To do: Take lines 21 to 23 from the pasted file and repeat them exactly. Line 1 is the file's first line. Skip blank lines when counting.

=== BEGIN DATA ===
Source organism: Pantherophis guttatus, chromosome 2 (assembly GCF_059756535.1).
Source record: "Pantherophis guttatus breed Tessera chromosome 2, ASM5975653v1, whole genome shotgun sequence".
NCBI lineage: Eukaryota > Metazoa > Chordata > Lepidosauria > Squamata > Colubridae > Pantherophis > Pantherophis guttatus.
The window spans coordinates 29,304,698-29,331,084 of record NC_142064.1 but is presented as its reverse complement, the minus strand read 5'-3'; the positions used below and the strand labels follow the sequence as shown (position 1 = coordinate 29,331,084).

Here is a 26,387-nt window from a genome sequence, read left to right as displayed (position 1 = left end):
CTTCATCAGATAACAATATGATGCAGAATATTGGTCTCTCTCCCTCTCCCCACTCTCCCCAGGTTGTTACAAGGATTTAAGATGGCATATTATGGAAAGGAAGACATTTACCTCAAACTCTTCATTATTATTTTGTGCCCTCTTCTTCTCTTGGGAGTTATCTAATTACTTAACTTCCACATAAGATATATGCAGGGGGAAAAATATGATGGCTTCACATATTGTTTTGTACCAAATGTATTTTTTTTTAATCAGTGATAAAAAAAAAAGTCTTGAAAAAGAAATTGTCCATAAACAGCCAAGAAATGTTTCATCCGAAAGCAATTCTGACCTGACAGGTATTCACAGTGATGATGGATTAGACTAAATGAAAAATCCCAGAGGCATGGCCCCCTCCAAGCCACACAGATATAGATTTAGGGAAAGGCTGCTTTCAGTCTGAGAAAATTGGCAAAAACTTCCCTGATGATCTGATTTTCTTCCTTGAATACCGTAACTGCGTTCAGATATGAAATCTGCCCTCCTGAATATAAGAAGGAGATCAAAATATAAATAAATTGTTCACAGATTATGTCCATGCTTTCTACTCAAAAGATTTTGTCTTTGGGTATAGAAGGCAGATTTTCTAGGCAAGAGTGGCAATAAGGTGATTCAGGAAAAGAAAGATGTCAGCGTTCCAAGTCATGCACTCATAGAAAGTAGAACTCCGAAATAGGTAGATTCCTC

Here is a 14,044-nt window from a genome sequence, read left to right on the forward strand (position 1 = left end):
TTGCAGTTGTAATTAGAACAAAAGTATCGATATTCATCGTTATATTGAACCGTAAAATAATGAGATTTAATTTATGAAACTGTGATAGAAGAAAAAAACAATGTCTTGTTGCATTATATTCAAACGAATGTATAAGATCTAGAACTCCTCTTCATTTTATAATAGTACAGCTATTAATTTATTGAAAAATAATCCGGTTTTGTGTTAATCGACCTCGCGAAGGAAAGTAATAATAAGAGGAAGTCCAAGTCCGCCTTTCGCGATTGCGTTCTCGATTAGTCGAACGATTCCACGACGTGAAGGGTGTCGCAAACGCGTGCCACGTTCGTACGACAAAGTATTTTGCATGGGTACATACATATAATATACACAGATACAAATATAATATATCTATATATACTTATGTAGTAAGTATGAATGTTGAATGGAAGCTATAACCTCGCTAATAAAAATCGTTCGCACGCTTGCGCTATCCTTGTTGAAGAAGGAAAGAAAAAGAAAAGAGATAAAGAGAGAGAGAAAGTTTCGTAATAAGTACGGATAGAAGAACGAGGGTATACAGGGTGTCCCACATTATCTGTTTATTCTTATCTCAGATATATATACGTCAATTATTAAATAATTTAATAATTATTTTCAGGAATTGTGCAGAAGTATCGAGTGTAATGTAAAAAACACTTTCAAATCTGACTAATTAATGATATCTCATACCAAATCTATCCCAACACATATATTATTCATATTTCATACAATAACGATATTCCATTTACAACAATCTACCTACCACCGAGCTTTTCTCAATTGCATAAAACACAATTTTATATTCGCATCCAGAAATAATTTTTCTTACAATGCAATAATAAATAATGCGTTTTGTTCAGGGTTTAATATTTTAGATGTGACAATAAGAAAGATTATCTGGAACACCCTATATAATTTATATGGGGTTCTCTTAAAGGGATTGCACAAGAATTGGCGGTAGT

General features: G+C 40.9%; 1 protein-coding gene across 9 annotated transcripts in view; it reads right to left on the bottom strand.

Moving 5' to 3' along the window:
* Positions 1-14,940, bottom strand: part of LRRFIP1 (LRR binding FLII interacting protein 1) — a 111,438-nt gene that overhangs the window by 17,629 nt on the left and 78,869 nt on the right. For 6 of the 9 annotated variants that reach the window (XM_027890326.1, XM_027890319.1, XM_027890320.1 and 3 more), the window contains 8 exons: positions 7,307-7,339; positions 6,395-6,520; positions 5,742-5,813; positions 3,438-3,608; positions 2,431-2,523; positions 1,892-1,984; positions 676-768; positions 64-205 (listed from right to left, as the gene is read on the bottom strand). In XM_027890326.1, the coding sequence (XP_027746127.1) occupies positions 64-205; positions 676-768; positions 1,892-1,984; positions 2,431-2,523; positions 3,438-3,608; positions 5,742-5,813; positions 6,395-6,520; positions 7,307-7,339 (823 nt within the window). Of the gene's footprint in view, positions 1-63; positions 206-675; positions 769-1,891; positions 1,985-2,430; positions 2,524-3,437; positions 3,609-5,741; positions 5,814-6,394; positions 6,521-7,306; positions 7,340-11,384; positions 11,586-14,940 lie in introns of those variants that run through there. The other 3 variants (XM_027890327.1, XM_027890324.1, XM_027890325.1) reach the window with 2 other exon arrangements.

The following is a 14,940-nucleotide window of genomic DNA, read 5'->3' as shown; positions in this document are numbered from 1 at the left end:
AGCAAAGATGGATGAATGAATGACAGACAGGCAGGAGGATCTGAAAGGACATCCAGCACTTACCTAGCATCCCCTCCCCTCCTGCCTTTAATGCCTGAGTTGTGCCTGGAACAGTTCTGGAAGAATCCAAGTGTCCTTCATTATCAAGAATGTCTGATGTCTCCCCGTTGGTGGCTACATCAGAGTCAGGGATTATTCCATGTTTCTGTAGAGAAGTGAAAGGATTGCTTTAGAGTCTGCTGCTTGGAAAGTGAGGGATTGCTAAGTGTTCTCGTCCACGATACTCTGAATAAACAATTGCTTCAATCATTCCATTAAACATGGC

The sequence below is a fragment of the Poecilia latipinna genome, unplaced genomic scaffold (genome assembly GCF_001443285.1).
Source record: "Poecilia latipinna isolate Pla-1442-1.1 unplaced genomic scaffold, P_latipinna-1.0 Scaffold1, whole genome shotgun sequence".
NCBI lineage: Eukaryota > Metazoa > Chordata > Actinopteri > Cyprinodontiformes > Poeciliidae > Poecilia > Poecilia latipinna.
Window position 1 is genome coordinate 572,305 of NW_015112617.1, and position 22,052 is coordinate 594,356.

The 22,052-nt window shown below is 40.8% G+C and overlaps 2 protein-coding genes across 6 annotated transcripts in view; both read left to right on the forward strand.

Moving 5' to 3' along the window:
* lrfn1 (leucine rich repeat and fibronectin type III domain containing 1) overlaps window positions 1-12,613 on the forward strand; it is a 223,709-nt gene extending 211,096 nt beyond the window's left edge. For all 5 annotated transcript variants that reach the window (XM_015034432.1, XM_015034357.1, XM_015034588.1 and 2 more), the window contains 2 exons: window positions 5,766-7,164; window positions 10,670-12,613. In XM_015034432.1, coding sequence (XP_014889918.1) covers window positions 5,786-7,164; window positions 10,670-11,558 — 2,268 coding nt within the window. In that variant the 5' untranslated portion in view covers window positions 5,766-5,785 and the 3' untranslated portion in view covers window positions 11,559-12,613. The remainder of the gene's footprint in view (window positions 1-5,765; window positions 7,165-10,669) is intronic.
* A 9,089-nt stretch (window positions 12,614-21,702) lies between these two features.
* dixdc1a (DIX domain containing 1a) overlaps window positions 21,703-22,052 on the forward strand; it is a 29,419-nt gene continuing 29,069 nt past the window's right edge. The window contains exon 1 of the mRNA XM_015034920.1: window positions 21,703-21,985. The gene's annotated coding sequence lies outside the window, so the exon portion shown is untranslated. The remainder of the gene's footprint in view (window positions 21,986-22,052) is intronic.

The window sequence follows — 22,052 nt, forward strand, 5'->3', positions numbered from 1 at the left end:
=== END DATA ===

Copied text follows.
* A 9,089-nt stretch (window positions 12,614-21,702) lies between these two features.
* dixdc1a (DIX domain containing 1a) overlaps window positions 21,703-22,052 on the forward strand; it is a 29,419-nt gene continuing 29,069 nt past the window's right edge. The window contains exon 1 of the mRNA XM_015034920.1: window positions 21,703-21,985. The gene's annotated coding sequence lies outside the window, so the exon portion shown is untranslated. The remainder of the gene's footprint in view (window positions 21,986-22,052) is intronic.

The window sequence follows — 22,052 nt, forward strand, 5'->3', positions numbered from 1 at the left end: